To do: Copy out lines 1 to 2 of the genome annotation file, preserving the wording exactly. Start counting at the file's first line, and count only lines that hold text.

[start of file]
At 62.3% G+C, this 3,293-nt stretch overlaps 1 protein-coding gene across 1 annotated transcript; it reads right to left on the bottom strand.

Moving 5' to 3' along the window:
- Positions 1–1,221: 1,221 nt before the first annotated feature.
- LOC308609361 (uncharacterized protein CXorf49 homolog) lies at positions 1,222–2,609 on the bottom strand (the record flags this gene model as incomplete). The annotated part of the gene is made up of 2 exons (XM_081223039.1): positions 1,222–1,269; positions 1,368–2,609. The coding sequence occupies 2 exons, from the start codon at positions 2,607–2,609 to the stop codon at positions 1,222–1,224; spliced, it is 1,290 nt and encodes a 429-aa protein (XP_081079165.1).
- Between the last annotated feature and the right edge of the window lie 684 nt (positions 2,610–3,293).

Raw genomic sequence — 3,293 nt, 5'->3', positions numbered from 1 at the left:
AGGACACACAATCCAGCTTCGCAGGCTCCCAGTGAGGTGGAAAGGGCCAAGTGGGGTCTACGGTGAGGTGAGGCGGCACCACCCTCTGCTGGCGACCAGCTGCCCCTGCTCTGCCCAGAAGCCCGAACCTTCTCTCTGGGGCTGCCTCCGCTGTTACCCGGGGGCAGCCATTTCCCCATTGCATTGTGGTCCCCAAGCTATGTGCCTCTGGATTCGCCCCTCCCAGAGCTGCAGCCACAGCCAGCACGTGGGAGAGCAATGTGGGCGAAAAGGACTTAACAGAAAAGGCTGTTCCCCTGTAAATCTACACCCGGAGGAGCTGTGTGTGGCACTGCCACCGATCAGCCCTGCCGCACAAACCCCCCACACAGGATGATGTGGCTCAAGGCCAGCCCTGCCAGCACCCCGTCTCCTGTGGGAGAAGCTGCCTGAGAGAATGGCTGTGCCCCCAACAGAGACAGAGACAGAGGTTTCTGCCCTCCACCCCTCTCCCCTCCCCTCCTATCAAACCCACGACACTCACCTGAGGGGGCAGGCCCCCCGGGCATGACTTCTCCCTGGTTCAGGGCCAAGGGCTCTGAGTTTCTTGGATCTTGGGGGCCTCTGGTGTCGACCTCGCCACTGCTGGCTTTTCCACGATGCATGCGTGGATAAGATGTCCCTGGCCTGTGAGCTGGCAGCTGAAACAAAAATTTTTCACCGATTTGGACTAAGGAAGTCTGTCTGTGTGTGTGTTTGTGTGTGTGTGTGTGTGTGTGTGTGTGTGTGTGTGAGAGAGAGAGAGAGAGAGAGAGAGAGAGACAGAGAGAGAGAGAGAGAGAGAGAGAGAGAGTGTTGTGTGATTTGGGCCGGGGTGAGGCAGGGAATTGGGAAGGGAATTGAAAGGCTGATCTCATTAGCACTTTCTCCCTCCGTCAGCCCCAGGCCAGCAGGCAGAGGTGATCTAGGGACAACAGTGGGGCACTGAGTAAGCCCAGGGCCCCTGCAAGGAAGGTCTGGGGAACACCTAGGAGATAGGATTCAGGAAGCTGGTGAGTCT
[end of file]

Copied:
At 62.3% G+C, this 3,293-nt stretch overlaps 1 protein-coding gene across 1 annotated transcript; it reads right to left on the bottom strand.

Moving 5' to 3' along the window: